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Park City Community Foundation combines programs providing greater access to extracurriculars

The Park City Community Foundation announced a new name for Solomon and RISE Funds Sunday. The financial support programs will now be one fund called Youth United.

The Solomon Fund was created in 2016 to make sports and recreation opportunities more accessible to Latinx youth. The fund partners with local organizations to set up scholarships, recruit Latinx kids and connect them to gear like bikes and skis.

The Solomon Fund was focused on elementary and middle school kids, so the RISE Fund was created in 2020 to focus on high school students. The RISE Fund helps eliminate fees, travel and equipment costs so Latinx youth can participate in extracurricular activities.

Diego Zegarra is the vice president of equity and impact for the Community Foundation. He said the programs aim to have equal representation in sports and extracurriculars.

“What if activities outside the school walls were representative of our Park City School District? In all ways, shapes and forms? What if there was 20% Latino representation?” Zegarra said.

However, since the two programs have such similar goals, the foundation decided they should be combined. The Solomon Fund and RISE Fund are now Youth United.

After the announcement of the new name, families were able to participate in a registration event put on twice a year. Zegarra said the event is meant to centralize all resources, activities and summer camps that exist in the Park City area so Spanish-speaking families can learn about them and possibly sign up.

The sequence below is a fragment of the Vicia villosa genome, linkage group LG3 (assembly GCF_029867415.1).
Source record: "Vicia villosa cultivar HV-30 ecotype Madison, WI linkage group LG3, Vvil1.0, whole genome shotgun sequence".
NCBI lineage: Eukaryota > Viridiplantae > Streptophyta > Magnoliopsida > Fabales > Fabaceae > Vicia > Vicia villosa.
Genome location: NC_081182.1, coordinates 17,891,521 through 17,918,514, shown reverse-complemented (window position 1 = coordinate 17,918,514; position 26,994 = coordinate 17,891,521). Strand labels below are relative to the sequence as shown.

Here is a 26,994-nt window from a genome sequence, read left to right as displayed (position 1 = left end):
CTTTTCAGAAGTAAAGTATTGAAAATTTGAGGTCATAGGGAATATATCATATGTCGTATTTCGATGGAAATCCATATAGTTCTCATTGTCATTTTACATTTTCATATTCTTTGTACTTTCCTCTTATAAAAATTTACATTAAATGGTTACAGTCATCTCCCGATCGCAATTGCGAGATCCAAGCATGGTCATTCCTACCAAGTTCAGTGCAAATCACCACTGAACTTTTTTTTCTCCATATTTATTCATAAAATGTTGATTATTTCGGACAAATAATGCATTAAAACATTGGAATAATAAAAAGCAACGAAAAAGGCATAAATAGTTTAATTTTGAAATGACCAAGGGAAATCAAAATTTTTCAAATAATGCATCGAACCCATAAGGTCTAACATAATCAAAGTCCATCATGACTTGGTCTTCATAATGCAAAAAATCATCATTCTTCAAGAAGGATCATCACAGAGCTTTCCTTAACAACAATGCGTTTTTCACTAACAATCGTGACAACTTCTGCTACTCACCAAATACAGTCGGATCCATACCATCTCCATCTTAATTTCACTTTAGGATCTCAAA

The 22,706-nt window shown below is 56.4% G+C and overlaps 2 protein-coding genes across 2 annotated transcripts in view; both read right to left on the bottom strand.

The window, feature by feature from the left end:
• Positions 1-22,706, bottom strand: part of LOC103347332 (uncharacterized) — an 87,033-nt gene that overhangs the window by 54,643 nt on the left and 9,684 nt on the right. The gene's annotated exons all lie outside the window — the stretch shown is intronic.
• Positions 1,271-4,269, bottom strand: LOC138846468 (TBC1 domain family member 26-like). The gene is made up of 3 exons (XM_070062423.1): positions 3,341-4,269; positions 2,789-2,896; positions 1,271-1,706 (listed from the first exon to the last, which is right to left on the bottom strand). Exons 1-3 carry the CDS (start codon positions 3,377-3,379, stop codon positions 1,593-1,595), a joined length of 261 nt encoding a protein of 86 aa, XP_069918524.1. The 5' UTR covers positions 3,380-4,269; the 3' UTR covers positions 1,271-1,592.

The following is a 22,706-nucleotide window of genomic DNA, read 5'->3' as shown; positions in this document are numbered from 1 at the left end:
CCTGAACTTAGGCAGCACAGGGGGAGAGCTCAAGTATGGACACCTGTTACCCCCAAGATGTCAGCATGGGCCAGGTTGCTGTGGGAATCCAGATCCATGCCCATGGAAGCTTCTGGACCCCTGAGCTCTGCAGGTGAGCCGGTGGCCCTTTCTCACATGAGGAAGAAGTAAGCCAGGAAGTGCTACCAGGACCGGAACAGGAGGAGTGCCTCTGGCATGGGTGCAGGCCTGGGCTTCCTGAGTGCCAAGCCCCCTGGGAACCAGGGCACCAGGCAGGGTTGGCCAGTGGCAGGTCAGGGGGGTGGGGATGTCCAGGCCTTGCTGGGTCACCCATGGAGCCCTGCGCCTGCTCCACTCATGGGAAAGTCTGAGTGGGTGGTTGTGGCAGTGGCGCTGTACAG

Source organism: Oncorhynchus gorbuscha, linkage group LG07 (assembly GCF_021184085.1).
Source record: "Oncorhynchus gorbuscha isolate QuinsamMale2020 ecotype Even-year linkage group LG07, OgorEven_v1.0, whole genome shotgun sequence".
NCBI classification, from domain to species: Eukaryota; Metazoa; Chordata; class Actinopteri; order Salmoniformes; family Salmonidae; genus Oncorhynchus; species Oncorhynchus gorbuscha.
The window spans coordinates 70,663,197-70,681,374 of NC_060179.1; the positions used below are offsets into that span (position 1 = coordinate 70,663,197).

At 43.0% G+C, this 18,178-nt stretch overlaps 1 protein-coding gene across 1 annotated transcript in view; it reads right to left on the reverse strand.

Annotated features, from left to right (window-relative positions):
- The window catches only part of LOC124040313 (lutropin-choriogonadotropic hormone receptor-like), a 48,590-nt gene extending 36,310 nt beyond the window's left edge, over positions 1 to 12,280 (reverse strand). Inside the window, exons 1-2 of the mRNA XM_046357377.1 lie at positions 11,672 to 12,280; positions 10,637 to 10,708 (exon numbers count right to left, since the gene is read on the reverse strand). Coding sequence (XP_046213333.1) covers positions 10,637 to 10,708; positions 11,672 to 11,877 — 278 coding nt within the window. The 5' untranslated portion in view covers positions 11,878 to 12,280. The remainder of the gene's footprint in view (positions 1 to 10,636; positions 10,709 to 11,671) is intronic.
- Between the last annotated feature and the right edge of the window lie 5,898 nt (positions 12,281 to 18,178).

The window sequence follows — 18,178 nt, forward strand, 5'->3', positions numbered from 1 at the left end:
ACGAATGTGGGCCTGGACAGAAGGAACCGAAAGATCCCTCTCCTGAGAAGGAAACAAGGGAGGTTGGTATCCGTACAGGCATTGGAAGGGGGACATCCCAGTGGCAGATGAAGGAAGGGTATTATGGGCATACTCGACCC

Maggie Hernandez was there with her daughter. They have lived in Park City for four years and Hernandez said the Solomon Fund helped her kids attend art, theatre and cooking classes.

“They have been great classes, just wonderful experiences, that they've learned things that they probably wouldn't have learned before," she said. "For example, through youth theatre, they have become more confident.”

Brian Rae was there to encourage other kids to participate in boxing. While the RISE program didn’t exist in 2018 when Rae started the sport, he said it’s now helping him get back into boxing.

“This year, I could probably start going more competitively because of that," he said. "It's really a life-changing program.”

Zegarra said the program not only connects Latinx kids with sports and extracurriculars, it creates a more inclusive community.

“When anecdotally you walk through the high school, and you walk through a lot of schools in Park City, and you're going to notice segregation at the lunchroom table. Except when sports are involved, you see sports teams sitting together because that those bonds have transcended,” he said.

Zegarra hopes Youth United can continue to expand to support as many students as possible in the Park City community.